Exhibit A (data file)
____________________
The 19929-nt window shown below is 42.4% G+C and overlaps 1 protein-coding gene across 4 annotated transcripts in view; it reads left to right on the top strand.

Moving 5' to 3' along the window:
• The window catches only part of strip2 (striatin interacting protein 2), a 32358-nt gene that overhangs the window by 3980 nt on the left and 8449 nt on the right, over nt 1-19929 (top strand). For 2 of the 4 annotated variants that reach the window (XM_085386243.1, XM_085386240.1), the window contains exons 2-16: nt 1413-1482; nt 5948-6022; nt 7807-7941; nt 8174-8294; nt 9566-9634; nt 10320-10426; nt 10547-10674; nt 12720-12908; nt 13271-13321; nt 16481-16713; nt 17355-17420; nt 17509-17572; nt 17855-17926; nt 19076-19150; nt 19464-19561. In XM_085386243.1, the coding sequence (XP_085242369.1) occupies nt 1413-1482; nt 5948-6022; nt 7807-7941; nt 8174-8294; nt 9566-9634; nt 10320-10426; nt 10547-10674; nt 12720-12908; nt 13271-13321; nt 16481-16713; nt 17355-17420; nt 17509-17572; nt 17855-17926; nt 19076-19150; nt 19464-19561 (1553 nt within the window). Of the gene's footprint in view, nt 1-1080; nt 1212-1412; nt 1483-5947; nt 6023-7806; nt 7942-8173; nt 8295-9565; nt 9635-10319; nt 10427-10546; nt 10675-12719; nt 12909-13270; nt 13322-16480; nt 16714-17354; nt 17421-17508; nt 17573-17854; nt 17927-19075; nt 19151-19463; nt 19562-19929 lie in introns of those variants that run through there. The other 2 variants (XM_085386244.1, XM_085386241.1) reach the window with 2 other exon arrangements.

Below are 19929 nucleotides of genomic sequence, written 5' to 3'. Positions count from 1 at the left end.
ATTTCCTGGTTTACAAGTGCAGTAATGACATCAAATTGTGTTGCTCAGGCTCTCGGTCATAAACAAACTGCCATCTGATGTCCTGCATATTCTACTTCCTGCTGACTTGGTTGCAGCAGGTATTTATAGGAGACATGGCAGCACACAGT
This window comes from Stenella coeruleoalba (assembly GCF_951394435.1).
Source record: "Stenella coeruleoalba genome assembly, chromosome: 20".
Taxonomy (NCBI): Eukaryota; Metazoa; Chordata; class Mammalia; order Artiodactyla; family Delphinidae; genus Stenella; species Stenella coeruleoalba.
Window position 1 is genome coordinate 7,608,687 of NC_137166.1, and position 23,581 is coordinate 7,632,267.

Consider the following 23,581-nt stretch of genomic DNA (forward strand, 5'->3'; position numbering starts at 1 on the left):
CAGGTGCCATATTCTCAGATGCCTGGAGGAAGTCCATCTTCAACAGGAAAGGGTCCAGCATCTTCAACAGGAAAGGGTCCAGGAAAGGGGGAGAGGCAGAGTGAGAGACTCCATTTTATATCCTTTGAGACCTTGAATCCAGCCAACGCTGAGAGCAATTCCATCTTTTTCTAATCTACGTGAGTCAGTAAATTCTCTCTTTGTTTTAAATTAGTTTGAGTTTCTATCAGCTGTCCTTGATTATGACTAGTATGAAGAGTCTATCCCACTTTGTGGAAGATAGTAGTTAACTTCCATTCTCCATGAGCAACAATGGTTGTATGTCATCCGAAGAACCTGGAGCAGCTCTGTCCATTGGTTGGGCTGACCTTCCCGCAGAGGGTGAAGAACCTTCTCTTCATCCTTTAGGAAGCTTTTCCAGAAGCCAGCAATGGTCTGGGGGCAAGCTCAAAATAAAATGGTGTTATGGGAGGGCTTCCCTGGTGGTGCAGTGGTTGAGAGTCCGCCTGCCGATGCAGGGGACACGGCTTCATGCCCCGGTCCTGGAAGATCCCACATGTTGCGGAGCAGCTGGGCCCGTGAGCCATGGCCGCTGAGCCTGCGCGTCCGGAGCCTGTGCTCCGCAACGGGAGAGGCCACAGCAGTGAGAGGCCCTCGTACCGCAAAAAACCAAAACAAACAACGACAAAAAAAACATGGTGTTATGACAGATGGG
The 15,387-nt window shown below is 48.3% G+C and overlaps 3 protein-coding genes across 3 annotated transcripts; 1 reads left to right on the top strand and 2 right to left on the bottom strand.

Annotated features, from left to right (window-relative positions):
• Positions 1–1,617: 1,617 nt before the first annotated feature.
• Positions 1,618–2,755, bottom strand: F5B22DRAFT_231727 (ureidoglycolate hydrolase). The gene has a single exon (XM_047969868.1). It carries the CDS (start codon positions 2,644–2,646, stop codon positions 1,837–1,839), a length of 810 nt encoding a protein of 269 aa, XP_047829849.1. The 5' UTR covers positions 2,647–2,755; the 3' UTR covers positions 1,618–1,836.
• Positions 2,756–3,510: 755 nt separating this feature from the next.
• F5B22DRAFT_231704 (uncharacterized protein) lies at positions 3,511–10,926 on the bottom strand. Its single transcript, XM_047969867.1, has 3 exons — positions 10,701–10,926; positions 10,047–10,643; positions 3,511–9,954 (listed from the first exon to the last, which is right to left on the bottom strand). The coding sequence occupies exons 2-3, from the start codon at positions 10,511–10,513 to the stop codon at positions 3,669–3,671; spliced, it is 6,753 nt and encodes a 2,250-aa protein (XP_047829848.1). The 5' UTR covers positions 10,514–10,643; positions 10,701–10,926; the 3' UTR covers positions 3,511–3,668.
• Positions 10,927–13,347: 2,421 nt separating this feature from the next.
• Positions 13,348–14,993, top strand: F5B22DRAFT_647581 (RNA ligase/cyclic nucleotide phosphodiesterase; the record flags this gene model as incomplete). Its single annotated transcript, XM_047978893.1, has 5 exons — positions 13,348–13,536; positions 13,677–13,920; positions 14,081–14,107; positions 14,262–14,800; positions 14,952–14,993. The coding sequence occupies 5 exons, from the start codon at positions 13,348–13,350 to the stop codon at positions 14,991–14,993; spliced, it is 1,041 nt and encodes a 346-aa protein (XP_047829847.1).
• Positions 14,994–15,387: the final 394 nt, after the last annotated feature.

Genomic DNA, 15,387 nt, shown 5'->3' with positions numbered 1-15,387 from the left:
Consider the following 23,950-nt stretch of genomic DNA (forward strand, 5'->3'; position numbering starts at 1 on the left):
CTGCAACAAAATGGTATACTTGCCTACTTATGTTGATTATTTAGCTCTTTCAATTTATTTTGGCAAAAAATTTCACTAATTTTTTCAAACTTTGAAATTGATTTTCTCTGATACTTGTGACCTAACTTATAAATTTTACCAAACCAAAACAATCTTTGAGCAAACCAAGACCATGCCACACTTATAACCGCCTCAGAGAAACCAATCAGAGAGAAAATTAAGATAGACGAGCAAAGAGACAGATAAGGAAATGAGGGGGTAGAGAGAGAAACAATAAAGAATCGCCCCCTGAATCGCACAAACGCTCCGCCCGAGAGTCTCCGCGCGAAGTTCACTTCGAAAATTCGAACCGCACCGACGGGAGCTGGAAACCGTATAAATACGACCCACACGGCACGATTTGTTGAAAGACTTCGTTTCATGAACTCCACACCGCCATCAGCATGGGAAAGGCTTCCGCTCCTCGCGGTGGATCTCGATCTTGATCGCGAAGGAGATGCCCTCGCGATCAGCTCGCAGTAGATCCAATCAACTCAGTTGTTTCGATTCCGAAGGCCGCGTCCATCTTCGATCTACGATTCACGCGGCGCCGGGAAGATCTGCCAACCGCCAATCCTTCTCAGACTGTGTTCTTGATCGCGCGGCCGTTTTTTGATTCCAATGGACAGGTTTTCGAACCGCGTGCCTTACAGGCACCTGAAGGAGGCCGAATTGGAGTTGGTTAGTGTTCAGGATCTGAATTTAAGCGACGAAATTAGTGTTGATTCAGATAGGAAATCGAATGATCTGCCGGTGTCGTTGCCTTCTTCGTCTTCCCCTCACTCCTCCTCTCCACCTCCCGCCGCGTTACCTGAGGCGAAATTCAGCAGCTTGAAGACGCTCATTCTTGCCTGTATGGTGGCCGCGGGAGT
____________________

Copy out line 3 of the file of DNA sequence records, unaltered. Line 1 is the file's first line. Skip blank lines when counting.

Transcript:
• The window catches only part of strip2 (striatin interacting protein 2), a 32358-nt gene that overhangs the window by 3980 nt on the left and 8449 nt on the right, over nt 1-19929 (top strand). For 2 of the 4 annotated variants that reach the window (XM_085386243.1, XM_085386240.1), the window contains exons 2-16: nt 1413-1482; nt 5948-6022; nt 7807-7941; nt 8174-8294; nt 9566-9634; nt 10320-10426; nt 10547-10674; nt 12720-12908; nt 13271-13321; nt 16481-16713; nt 17355-17420; nt 17509-17572; nt 17855-17926; nt 19076-19150; nt 19464-19561. In XM_085386243.1, the coding sequence (XP_085242369.1) occupies nt 1413-1482; nt 5948-6022; nt 7807-7941; nt 8174-8294; nt 9566-9634; nt 10320-10426; nt 10547-10674; nt 12720-12908; nt 13271-13321; nt 16481-16713; nt 17355-17420; nt 17509-17572; nt 17855-17926; nt 19076-19150; nt 19464-19561 (1553 nt within the window). Of the gene's footprint in view, nt 1-1080; nt 1212-1412; nt 1483-5947; nt 6023-7806; nt 7942-8173; nt 8295-9565; nt 9635-10319; nt 10427-10546; nt 10675-12719; nt 12909-13270; nt 13322-16480; nt 16714-17354; nt 17421-17508; nt 17573-17854; nt 17927-19075; nt 19151-19463; nt 19562-19929 lie in introns of those variants that run through there. The other 2 variants (XM_085386244.1, XM_085386241.1) reach the window with 2 other exon arrangements.